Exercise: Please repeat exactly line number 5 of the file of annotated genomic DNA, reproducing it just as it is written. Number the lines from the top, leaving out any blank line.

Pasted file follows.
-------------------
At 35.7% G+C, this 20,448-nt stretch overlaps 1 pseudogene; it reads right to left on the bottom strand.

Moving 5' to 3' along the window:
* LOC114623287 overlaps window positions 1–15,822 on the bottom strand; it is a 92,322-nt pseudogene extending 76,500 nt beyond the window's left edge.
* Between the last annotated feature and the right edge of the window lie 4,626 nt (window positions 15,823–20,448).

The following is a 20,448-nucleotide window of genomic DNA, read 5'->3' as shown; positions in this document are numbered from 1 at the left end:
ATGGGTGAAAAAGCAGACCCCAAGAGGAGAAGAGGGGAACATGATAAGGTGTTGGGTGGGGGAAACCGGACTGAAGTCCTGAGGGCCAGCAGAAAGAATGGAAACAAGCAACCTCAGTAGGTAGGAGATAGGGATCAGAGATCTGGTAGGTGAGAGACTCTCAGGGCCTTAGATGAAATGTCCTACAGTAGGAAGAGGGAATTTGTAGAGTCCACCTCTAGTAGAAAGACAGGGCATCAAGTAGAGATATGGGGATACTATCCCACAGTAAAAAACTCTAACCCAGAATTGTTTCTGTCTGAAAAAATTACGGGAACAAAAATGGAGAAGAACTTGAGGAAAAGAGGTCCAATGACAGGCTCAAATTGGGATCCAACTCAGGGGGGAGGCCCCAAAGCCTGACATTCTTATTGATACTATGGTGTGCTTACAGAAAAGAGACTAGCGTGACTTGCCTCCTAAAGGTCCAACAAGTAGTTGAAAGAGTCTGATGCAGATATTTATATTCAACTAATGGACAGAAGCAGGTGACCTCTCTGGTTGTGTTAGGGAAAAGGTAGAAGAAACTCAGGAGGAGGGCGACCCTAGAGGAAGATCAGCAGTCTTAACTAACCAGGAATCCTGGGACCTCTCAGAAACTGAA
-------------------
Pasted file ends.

The following is a 20,448-nucleotide window of genomic DNA, read 5'->3' as shown; positions in this document are numbered from 1 at the left end: